Using a thin sheet of Balsa Wood cut out the floor and using a metal ruler and a ball point pen, score a floor board pattern onto this.

Glue this and the walls onto the base.

The Roof

The roof should be made from thick card. Cut out the pieces and before gluing them together use them as templates to cut out the thatch which was made from teddy bear fur. This can be purchased from most material shops.

Use the following diagrams to get the dimensions needed for the roof parts.

Note: The diagrams above are not to scale or show exact shape but just an idea of the shape and size, you will need to use the walls to get that. The plan below shows how all the parts fit together:

Glue the roof parts together, using masking tape if necessary to hold the pieces in place whilst the glue sets.

You will also need to make the front porch and the central gable roof out of card and stick those into place. The gable roof also has a small wall section that can be cut out of foamcore.

Once the roof has dried the fur is glued in place using PVA glue. Once dried this was soaked down with a thinned mix of 75% PVA and water mix. An old tooth brush was used to get the fur to texture as desired by brushing in downward strokes. This was left to dry and this can take a few days to fully set.

Using the diagram templates above cut individual parts out of foamcore making them slightly smaller than the provided measurements. Glue these to the inside of the roof. This will strengthen the roof structure. You may need to do this a section at a time allowing the glue to dry before moving on to the next piece.


The chimneys were made from bits of foam with a brickwork pattern scored into them. Chimney pots were made from drawing pins with plastic tops.

The pin itself was removed with pliers and then the pots attached to the stack using PVA glue. Once assembled the complete chimneys were glued to the roof.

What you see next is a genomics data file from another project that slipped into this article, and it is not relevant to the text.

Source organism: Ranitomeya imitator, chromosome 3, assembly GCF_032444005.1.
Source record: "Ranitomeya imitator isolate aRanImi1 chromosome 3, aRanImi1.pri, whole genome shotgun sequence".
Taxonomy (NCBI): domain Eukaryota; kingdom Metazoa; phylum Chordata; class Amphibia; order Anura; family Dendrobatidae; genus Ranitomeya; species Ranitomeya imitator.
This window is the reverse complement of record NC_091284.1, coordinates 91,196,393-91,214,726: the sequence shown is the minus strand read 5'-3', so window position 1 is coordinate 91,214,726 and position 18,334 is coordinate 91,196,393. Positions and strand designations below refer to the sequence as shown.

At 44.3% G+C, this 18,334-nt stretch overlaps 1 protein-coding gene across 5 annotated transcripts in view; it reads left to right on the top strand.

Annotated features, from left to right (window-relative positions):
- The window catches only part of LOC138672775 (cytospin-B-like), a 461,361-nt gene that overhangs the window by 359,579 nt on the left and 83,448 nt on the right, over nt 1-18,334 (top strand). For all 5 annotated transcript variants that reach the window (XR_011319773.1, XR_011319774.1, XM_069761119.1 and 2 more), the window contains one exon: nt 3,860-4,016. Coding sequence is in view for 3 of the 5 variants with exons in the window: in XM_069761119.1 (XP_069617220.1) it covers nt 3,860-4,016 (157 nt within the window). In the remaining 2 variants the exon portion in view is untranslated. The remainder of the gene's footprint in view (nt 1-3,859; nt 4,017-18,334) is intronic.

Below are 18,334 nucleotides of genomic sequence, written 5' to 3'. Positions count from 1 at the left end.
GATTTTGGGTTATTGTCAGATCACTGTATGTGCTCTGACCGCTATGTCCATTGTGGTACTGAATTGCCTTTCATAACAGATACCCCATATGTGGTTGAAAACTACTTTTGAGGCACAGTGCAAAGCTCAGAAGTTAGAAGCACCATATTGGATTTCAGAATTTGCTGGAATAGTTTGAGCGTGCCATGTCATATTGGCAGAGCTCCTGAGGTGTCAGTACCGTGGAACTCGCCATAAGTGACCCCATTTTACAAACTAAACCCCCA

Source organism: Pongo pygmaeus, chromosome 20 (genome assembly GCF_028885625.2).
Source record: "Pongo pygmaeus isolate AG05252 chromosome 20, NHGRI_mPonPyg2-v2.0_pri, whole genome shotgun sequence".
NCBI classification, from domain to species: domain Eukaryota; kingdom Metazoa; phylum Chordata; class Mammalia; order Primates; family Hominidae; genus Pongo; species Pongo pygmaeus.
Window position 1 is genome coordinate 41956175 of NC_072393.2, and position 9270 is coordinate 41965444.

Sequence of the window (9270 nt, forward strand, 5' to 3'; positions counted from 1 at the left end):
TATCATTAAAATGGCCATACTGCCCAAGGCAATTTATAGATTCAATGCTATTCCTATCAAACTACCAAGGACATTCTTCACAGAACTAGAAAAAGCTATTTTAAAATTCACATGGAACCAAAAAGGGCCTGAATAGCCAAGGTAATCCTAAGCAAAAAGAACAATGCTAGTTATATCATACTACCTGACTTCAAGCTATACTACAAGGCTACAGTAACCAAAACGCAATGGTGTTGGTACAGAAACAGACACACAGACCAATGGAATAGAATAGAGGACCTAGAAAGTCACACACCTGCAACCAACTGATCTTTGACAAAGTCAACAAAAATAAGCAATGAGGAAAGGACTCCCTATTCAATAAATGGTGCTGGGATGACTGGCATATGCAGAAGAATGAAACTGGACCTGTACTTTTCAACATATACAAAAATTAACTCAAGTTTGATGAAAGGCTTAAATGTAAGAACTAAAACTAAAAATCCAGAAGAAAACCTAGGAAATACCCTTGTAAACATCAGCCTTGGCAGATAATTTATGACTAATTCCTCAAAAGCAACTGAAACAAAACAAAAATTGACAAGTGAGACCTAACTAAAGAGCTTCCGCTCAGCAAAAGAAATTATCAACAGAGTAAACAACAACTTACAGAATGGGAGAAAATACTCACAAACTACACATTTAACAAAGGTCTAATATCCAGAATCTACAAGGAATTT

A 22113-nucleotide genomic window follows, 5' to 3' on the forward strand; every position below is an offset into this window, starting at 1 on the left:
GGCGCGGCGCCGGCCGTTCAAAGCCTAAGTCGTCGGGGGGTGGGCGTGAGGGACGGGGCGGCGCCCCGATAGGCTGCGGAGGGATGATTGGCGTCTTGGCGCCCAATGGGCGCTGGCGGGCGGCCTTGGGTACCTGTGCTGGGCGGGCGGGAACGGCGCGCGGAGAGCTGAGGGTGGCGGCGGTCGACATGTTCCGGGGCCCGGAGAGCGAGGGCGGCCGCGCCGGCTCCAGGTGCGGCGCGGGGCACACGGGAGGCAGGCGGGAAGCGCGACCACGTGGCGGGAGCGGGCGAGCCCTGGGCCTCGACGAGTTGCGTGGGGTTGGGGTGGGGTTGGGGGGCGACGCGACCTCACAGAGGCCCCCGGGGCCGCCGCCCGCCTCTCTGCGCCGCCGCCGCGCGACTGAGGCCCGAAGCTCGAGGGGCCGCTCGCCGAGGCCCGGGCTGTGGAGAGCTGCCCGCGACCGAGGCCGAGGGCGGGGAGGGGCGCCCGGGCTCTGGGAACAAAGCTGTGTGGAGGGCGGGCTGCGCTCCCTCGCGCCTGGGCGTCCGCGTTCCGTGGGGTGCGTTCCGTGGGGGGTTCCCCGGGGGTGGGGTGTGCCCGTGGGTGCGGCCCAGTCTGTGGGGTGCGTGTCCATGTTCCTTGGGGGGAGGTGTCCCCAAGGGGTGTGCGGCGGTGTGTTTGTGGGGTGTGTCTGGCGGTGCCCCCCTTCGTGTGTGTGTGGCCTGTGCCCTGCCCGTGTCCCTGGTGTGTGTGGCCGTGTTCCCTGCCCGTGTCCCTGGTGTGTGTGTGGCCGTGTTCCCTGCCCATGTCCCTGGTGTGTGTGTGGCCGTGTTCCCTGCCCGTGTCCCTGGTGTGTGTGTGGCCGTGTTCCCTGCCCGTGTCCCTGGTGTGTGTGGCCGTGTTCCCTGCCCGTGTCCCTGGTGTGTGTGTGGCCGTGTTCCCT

Painting

Before undercoating on the exposed foamcore wall sections I thickly applied a layer of PVA glue to give the walls some texture during the painting stage.

Everything on the house was undercoated in black. If you plan on using spray undercoat one thing to be aware of is that the spray will melt the exposed foam parts of the foamcore. A handy tip is to first cover these parts in a layer of PVA glue and allow to dry, this can be done when applying PVA to the wall parts for texture. Also the windows will need to be covered in masking tape before spraying the undercoat so that no paint will get on the acetate.

The walls were first coated in Steel Legion Drab, then drybrushed with Karak Stone and finally drybrushed with Ushabti Bone.

The beams and wooden areas such as the doors were painted in Rhinox Hide and then using a small decorating paint brush the entire wall was drybrushed using Steel Legion Drab. This weathers and dirties both the wood beams and the walls themselves.

The front door was painted Caliban Green the drybrushed with Warpstone Glow.

The roof was undercoated in black then heavy drybrushed in Rhinox Hide, followed by a drybrush of Balor Brown, Zamesi Desert and a final light drybrush of Ushabti Bone .

The chimneys were drybrushed using Dawnstone then drybrushed with Karak Stone and finally drybrushed with Ushabti Bone.

Details

Glue a tree to the base outside of the inn. Paint the base in PVA glue and cover in grey gravel. Once this has dried shake off any excess.

Apply grass flocks in the same manner as the Simple Gaming Boards applying the flock over the gravel but leaving paths showing.

Glue various clump bushes around the walls and around the porch posts.